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No major policy shifts are expected from the finance minister in his budget tomorrow, with economists predicting there will probably be no relief for high- and middle-income earners.
FINANCE Minister Pravin Gordhan is expected to elaborate on how the country and indeed Joburg – its economic powerhouse – will benefit from recent economic growth, which picked up in the latter part of 2009.

Finanace minister Pravin GordhanFinance minister Pravin Gordhan (Photo: Finance ministry website)However, no major policy shifts should be expected in his annual budget speech. Gordhan has forecast a 3,5 percent gross domestic product (GDP) expansion for this year. He will table his budget in parliament in Cape Town on 23 February at 1pm. It will be flighted on SABC television and Etv; President Jacob Zuma is expected to attend.

The government’s consolidated budget for the current fiscal year is projected at R907-billion, with more than R2,9-trillion to be spent in the next two years. About R112-billion would be added to departmental budgets, a chunk of which would be earmarked for provinces and municipalities to overhaul education, health, municipal infrastructure and human settlements.

Economists predict that Gordhan is likely to raise his inflation prediction from its current 4,7 percent average for the year to reflect the increase in the Consumer Price Index (CPI). In last year’s budget, Gordhan said South Africa’s inflation rate was higher than those of its trading partners, which lowered competitiveness.

He said it was essential to have a low and stable inflation rate to protect the livelihoods of workers and the poor. “I wish to confirm that the Reserve Bank will continue to pursue a target for CPI inflation of 3- to 6 percent,” he said at the time.

In his budget tomorrow, he is expected to give an overview of the current economic climate and forecast prospective growth as well as a constructive future. An increase in welfare expenditure is expected, as the government grapples with a 25 percent unemployment rate. Economic growth is expected to rise from 2,3 percent to 3,6 percent by 2012.

In 2010, Gordhan said that because of the deterioration of the national economy, the budget would have a R69-billion deficit. Most economists think that this year, he will aim for a budget deficit of 4,6 percent of the GDP for the fiscal year ending in March 2012, in line with previous forecasts.

Consolidated revenue would be around R600-billion.

EPWP The EPWP will create more jobsThe minister previously assured citizens that the country was on a stable path of weathering the global economic storm, which had crippled economic growth for over a year. He conceded, however, that job creation, economic expansion and reducing poverty were still pressing issues.

This year, budget allocations are expected to be made to health, education, rural development, job creation, land reform, and fighting crime and corruption, in line with the government’s key priorities.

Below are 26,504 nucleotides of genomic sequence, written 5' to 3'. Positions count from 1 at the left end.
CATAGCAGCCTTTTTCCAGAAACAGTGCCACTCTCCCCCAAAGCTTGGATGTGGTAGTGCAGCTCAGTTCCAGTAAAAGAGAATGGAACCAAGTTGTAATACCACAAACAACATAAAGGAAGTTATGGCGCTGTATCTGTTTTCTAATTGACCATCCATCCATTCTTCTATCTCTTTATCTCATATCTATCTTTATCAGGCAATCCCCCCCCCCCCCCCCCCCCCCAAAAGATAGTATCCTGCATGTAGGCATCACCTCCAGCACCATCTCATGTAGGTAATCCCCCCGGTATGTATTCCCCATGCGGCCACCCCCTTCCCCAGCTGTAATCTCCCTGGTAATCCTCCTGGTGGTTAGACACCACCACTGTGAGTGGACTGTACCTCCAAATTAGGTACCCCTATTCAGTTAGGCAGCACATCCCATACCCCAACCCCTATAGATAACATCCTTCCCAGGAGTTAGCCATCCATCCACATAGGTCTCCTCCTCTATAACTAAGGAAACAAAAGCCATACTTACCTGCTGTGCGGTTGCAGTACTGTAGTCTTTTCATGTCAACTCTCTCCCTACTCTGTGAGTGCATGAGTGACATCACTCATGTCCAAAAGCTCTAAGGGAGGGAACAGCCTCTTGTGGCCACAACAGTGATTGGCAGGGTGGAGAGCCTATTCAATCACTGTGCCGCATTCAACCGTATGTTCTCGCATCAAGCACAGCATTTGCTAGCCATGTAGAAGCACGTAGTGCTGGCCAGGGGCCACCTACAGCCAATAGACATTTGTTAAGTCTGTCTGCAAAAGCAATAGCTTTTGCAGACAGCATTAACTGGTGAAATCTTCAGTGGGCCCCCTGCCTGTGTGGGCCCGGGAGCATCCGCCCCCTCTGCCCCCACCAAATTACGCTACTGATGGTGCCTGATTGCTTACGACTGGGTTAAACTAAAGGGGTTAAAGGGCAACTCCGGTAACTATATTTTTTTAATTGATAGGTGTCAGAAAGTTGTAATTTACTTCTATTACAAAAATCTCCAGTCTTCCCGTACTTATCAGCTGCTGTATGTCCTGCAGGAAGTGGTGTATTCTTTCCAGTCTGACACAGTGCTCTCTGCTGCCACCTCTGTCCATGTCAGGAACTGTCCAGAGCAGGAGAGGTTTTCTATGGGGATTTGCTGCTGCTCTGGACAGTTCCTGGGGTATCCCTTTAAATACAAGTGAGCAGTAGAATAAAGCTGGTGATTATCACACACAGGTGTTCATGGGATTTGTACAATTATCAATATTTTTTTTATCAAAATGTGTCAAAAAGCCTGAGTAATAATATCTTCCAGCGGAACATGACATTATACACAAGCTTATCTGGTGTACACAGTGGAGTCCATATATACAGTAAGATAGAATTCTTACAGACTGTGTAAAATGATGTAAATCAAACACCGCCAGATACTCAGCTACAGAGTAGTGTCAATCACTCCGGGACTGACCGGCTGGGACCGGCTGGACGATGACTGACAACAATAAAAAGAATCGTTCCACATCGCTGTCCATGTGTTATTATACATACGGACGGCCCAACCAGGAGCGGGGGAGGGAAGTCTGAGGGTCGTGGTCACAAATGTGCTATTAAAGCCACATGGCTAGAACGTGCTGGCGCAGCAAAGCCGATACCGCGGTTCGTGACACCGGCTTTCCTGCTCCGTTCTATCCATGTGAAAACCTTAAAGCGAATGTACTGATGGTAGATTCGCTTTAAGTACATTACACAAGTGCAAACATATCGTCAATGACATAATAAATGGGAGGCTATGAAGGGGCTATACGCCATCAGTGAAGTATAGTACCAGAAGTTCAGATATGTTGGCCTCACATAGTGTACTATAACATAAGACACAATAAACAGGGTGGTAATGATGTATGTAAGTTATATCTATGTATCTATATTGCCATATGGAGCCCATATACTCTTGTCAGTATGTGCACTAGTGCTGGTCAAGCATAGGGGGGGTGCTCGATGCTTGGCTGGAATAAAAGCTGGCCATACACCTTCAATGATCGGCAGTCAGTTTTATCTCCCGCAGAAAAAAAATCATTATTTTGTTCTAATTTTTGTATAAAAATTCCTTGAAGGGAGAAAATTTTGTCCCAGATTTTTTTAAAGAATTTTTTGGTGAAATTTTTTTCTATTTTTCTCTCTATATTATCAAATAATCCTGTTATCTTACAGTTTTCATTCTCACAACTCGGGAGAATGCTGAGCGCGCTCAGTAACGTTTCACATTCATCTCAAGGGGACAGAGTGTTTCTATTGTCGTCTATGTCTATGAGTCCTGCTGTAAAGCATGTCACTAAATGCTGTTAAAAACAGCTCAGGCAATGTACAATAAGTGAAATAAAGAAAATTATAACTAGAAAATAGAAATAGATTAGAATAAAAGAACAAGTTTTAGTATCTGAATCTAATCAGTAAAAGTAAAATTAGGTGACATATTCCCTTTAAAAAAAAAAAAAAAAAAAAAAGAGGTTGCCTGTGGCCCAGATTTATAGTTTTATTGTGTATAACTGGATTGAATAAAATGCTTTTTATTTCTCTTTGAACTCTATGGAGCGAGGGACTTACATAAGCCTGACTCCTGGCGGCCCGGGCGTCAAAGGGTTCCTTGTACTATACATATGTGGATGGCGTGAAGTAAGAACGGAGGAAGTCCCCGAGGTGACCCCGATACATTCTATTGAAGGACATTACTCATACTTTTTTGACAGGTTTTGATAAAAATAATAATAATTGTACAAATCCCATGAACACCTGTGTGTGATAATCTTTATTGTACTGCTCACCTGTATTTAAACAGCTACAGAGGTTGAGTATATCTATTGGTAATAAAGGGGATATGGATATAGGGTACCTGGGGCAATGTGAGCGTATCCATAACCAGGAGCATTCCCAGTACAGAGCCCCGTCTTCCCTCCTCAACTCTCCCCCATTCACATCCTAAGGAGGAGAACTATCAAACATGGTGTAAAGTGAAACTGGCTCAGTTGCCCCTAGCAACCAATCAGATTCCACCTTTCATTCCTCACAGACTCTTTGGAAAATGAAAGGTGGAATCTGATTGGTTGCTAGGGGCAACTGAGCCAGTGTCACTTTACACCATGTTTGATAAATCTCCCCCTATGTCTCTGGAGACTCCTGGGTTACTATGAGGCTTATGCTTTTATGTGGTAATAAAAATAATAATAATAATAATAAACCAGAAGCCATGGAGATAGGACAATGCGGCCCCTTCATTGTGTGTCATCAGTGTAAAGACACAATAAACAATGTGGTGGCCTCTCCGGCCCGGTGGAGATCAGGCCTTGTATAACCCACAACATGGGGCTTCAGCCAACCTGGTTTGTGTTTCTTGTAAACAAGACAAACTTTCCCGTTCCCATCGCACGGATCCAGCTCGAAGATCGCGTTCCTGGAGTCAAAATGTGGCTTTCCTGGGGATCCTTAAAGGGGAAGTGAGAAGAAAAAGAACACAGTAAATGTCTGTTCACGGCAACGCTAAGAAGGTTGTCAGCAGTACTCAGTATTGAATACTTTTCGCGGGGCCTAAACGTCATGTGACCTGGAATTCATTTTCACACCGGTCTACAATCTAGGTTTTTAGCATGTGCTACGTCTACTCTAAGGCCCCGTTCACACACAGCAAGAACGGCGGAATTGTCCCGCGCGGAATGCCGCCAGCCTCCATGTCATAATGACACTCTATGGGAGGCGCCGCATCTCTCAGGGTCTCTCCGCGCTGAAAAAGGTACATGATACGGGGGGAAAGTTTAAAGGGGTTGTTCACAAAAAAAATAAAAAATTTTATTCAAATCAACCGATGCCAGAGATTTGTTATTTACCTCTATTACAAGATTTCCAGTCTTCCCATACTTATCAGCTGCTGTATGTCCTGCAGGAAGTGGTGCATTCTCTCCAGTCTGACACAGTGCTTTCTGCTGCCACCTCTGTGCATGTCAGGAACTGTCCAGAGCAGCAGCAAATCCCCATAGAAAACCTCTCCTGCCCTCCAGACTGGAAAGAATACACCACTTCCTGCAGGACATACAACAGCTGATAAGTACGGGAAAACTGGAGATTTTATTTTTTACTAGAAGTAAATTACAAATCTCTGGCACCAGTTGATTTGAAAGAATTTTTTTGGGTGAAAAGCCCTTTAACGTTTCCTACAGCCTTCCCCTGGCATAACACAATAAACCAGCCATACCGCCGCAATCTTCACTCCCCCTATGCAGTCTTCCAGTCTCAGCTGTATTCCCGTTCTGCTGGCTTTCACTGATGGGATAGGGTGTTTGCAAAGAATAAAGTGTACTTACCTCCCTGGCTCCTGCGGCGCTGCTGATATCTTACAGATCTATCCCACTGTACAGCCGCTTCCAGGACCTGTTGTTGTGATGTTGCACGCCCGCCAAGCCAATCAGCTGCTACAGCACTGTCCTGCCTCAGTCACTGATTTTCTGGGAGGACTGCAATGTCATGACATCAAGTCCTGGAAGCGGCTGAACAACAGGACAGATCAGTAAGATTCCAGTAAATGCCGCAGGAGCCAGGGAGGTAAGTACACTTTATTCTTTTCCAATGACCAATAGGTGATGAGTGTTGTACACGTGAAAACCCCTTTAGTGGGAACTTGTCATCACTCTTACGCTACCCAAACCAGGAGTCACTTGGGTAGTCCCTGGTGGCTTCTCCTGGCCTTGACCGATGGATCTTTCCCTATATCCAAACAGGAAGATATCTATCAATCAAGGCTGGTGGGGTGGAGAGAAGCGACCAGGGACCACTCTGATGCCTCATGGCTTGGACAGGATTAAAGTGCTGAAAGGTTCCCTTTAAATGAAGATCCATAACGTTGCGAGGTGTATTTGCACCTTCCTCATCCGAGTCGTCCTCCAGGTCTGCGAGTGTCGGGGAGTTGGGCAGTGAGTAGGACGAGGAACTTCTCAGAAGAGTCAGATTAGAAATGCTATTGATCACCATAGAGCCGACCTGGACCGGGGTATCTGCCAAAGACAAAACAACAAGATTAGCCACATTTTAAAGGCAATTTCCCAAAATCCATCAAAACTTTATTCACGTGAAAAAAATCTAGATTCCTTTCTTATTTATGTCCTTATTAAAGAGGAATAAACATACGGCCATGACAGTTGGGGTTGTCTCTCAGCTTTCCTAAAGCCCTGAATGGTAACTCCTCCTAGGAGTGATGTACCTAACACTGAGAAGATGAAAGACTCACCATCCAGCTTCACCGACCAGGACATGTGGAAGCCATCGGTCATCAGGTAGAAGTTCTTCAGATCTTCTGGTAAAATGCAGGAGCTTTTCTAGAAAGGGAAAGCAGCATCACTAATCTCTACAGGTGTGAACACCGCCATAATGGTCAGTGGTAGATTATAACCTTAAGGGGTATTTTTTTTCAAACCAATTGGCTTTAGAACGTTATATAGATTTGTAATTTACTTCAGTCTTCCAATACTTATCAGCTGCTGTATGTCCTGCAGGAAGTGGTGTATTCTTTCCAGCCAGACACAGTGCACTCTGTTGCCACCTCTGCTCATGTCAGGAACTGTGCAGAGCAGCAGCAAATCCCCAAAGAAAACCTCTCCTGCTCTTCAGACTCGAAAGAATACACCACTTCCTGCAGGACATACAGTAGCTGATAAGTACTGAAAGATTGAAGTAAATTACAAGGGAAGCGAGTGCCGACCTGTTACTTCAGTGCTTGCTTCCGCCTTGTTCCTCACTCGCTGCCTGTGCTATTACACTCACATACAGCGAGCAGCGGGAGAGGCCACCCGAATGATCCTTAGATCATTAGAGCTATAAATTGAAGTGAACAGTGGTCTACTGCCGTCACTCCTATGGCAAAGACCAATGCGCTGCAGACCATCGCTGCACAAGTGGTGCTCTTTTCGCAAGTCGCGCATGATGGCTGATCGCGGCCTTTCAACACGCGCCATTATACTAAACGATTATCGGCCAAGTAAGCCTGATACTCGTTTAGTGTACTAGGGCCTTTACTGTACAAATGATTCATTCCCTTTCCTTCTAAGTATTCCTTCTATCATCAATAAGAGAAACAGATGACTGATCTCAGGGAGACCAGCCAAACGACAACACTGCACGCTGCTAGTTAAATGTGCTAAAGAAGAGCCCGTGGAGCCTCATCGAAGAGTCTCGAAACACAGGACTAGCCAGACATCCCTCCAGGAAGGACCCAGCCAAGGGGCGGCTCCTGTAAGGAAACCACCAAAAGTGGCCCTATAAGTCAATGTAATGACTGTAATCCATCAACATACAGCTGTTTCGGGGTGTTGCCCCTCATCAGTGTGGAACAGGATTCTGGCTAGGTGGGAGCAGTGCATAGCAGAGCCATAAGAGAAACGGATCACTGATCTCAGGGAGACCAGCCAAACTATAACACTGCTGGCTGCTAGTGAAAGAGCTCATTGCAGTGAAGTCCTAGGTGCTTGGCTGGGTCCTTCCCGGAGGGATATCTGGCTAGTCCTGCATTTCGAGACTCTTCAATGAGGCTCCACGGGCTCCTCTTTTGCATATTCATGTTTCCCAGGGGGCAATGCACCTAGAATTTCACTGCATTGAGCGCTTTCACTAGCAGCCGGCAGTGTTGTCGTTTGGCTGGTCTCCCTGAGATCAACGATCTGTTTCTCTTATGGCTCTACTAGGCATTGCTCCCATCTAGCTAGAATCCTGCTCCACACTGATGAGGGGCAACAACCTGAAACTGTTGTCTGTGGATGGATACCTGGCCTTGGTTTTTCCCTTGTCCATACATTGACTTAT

Total allocations to municipalities are expected to rise from R55-billion in the current financial year, to R78-billion in 2012/13. Gordhan said municipalities should work towards improving financial management and ensuring that higher spending allocations translated into real improvements in people’s lives.

Joburgers are most likely to benefit from the second phase of the Expanded Public Works Programme, which Gordhan said would create 4,5 million short-term job opportunities. About R52-billion was allocated to various public works projects over the next two years.

Gordhan warned in 2010 of a future tax increase for the government to fund its public spending commitments. “We are instead proposing moderate tax relief for households, to assist in sustaining the economic recovery,” he noted.

As a result, income tax relief for individuals would amount to R6,5-billion. Most of the relief is provided to taxpayers in lower-income brackets.

According to auditing firm Price Waterhouse Coopers, there will probably be no relief for high- and middle-income earners in this year’s budget.

In this year’s state of the nation address on 10 February, Zuma announced that R20-billion would go in tax breaks to manufacturing firms, R10-billion to the state-owned Industrial Development Corporation to invest in employment-intensive sectors, and R9-billion to a new jobs fund.

Low income groups are expected to benefit from tax reliefLower-income tax-payers are likely to benefit from tax reliefIn his budget speech, Gordhan is likely to share Zuma’s sentiments and shed some light on the Reserve Bank’s foreign exchange intervention initiatives to curb the strength of the rand, which has gained nearly 23 percent against the dollar since the start of 2009. Economists say an 8,5 percent drop in the rand this year, due to increased central bank dollar-buying, has eased pressure.

In addition, Budget Survey 2010, an independent transparency and accountability entity, has ranked South Africa’s budget process among the most transparent and accountable in the world.

The Budget Survey is produced every two years by independent experts and is based on documented evidence. It found that seven of 94 countries assessed release extensive budget information, and 40 countries release no meaningful budget information.

“Greater transparency enables better oversight, better access to credit, better policy choices, and better service delivery,” said Warren Krafchik, its director. A lack of budget transparency allowed corruption and mismanagement to go unchecked.

The open budget survey uses internationally recognised criteria to give each country a transparency score on a 100-point scale called the Open Budget Index. There was a nine-point increase in the average score from 47 in 2006 to 56 in 2010 among the 40 countries surveyed in 2006, 2008 and 2010.

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